Tennessee Historical Markers
in Hamblen County

Let's take a road trip through Hamblen County
Along the way, we'll look at each of the Tennessee Historical Markers.
Have a great trip!

1 B 28

Bent Creek Church

U.S. 11-E, in Whitesburg, First Baptist Church

This Baptist Church is successor to the church established about one mile southwest, b Elder Tidence Lane and Elder William Murphy in 1785.  A cemetery is near the original church site, which stood on the Old Stage Road from Abingdon to Knoxville.  This road, made by immigrant pioneers, followed game and Indian trails.  


Related Links:


Bent Creek Cemetery


1 B 35

Old Stage Road

U.S. 11-E, between Russellville and Whitesburg

This road was an important artery of transportation between Washington and the western frontier.  From Abingdon, Virginia, to White's Fort, later Knoxville, it followed an ancient Indian trail, tributary to the Great War and Trading Path.  It's trace can be easily located from the highway at many places.  


1 B 32

Riggs Tavern

U.S. 11-E, Russellville

Built by Samuel Riggs before 1800.  Andrew Jackson, Prince Louis Phillipe and other notables stopped here.  It was the scene of the killing of Crockett Cain by friends of Bill Bewley, who had been killed by Cain a few minutes previously, in the bloody Cain-Bewley feud during the War Between the States.  


1 B 30

Longstreet's Billet

U.S. 11-E, in Russellville

Lt. Gen. James Longstreet's Corps occupied this area during the winter of 1863-64, with the mission of securing East Tennessee to the Confederacy.  He and his staff occupied this house at that time.  Brig. Gen. Kershaw's troops were to the north of the road, and McLaws' Division to the south.  McLaws lived in Hayslope.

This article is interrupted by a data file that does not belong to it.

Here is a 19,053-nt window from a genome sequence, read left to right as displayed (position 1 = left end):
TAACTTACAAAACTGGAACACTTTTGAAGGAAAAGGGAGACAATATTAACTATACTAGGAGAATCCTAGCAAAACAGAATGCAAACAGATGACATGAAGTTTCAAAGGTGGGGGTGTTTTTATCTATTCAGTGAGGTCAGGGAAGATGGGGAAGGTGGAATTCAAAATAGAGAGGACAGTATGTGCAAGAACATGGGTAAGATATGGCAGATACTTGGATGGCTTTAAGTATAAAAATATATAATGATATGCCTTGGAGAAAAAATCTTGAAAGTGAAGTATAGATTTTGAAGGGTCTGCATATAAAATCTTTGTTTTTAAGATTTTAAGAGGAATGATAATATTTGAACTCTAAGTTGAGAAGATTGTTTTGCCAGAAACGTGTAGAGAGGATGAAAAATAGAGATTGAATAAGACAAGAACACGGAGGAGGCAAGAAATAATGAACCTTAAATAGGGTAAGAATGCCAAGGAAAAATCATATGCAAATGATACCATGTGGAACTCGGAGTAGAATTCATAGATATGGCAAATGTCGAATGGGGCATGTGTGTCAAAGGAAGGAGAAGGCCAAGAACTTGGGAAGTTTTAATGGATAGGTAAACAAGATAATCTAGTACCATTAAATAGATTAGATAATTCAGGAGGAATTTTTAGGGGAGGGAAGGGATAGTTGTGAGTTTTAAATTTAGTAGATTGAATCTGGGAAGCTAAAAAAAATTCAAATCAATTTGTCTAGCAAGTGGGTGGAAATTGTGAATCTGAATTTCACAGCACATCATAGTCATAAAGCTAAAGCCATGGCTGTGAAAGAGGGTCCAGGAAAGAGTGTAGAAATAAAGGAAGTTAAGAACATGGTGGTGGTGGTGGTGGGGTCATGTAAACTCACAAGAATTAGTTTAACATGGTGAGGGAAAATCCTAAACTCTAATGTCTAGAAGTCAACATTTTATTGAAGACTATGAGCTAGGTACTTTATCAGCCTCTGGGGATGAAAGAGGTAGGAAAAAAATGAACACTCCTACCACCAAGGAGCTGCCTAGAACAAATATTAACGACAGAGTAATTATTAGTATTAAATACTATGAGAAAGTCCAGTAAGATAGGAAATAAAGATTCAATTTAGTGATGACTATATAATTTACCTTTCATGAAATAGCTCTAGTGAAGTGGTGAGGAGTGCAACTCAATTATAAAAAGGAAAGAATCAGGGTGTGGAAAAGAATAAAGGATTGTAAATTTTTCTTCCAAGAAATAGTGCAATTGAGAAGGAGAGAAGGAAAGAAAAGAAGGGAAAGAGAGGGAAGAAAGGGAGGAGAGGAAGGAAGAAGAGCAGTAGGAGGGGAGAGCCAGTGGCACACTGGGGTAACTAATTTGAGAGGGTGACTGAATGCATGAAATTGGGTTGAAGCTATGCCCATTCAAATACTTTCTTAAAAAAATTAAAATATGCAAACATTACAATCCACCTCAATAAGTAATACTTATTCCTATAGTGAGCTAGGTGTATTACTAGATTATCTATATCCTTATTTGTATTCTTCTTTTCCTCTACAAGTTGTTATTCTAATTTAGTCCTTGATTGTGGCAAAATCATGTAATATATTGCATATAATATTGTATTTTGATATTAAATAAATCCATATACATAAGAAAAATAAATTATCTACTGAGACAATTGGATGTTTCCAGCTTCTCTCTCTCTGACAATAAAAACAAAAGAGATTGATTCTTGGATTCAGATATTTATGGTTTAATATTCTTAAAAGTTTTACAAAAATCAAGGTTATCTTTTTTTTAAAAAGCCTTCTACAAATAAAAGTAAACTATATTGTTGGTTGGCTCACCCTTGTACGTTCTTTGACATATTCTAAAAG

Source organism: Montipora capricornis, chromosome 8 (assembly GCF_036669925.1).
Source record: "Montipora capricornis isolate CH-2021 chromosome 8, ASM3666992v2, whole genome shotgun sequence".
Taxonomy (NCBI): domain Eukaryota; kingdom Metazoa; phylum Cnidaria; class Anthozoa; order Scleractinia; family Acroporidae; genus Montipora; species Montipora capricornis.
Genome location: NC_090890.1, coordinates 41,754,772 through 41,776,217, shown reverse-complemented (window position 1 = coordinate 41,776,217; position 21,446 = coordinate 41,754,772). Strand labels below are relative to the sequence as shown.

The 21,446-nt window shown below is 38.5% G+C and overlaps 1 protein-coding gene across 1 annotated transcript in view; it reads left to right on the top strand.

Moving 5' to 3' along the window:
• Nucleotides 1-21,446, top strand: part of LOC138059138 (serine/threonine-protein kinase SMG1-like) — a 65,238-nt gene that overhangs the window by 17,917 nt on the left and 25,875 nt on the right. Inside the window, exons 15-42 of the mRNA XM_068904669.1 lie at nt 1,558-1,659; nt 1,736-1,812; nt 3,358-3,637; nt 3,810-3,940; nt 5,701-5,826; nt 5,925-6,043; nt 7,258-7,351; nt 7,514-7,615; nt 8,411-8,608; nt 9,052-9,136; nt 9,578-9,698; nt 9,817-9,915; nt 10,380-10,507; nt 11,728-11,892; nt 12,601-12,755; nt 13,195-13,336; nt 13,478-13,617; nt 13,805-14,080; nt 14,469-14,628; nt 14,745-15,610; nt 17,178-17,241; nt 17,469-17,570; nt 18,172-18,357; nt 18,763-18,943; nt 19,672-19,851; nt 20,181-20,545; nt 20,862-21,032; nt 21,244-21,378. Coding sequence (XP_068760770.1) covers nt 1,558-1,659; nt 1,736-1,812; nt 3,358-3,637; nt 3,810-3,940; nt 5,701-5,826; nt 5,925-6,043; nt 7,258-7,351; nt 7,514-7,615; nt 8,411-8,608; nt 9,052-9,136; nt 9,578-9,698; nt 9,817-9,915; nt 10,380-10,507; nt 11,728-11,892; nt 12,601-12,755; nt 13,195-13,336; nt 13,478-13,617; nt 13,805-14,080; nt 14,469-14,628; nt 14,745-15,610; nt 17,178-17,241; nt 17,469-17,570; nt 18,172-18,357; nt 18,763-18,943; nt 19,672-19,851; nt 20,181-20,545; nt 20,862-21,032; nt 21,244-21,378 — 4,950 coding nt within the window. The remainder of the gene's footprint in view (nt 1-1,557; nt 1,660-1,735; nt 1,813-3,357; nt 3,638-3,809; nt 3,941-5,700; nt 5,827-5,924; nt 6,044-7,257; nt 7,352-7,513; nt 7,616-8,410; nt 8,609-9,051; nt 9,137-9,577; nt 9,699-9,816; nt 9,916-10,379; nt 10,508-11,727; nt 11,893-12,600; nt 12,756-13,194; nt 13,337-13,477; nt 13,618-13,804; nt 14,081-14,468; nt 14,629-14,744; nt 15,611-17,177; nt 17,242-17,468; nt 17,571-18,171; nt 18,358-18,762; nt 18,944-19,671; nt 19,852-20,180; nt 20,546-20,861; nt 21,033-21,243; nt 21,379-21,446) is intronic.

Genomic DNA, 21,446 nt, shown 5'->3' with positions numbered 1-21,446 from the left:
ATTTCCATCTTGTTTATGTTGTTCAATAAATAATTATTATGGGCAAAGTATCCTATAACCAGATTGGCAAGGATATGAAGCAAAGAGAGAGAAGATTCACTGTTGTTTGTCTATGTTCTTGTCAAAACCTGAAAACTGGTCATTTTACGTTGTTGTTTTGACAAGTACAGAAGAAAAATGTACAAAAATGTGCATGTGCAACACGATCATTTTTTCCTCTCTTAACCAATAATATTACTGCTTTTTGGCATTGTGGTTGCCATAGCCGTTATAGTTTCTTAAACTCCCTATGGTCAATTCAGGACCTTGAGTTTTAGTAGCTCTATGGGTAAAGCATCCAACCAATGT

Related Links:


The History of Hayslope


Hamblen County Civil War Page


1 B 27


U.S. 11-E, in Russellville

0.4 mile.  Built 1785 by Col. James Roddye, from North Carolina.  He was subsequently delegate to the North Carolina Constitutional Convention, magistrate and register of Jefferson County under territorial government and member of Tennessee's first Constitutional Convention.  The house was also a tavern on the Kentucky Road.  


Related Links:


The History of Hayslope


The History Around Russellville


1 B 33

Muster Ground

U.S. 11-E, in Russellville

In the valley directly to the north, Captain William Atkinson mustered a company of 57 volunteers for the War with Mexico.  Among them was William R. Caswell, who enlisted as a private and returned a brigadier general.  The area served for a long time as a meeting place for other civic and recreational gatherings.  


1 B 36

Cheek's Crossroads

U.S. 11-E, 1 mile west of Russellville

Here the Kentucky Road, from Cumberland Gap to the Carolinas, crossed the Stage Road, from Abingdon, Virginia, to the west.  In 1790, Jesse Cheek had a store about 50 yards N.E.  On this spot, the Deaderick family operated a store with various partners in 1802.  James Deaderick closed it to study law in 1844, later becoming chief justice of the Tennessee Supreme Court.  


1 B 41

Barton's Spring

U.S. 11-E, 3 miles west of Russellville